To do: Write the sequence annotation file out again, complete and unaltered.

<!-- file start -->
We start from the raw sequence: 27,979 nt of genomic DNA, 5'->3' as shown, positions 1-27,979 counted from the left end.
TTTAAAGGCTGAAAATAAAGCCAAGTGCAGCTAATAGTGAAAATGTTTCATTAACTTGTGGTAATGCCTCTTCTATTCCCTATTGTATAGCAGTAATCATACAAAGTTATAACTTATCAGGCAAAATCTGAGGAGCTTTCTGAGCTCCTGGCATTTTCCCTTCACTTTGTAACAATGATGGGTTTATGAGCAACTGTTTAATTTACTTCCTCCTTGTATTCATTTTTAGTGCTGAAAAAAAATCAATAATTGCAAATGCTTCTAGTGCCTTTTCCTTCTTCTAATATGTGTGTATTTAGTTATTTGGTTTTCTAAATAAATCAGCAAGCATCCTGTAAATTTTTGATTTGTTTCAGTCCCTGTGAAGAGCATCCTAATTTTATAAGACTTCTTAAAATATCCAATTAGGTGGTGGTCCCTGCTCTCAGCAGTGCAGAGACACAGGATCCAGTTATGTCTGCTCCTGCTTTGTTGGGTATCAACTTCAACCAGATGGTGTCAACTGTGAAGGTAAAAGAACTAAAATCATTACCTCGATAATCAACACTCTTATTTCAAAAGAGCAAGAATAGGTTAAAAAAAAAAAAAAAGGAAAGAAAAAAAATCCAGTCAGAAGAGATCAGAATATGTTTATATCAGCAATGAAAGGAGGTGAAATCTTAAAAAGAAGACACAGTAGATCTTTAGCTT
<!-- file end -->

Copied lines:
We start from the raw sequence: 27,979 nt of genomic DNA, 5'->3' as shown, positions 1-27,979 counted from the left end.
TTTAAAGGCTGAAAATAAAGCCAAGTGCAGCTAATAGTGAAAATGTTTCATTAACTTGTGGTAATGCCTCTTCTATTCCCTATTGTATAGCAGTAATCATACAAAGTTATAACTTATCAGGCAAAATCTGAGGAGCTTTCTGAGCTCCTGGCATTTTCCCTTCACTTTGTAACAATGATGGGTTTATGAGCAACTGTTTAATTTACTTCCTCCTTGTATTCATTTTTAGTGCTGAAAAAAAATCAATAATTGCAAATGCTTCTAGTGCCTTTTCCTTCTTCTAATATGTGTGTATTTAGTTATTTGGTTTTCTAAATAAATCAGCAAGCATCCTGTAAATTTTTGATTTGTTTCAGTCCCTGTGAAGAGCATCCTAATTTTATAAGACTTCTTAAAATATCCAATTAGGTGGTGGTCCCTGCTCTCAGCAGTGCAGAGACACAGGATCCAGTTATGTCTGCTCCTGCTTTGTTGGGTATCAACTTCAACCAGATGGTGTCAACTGTGAAGGTAAAAGAACTAAAATCATTACCTCGATAATCAACACTCTTATTTCAAAAGAGCAAGAATAGGTTAAAAAAAAAAAAAAAGGAAAGAAAAAAAATCCAGTCAGAAGAGATCAGAATATGTTTATATCAGCAATGAAAGGAGGTGAAATCTTAAAAAGAAGACACAGTAGATCTTTAGCTT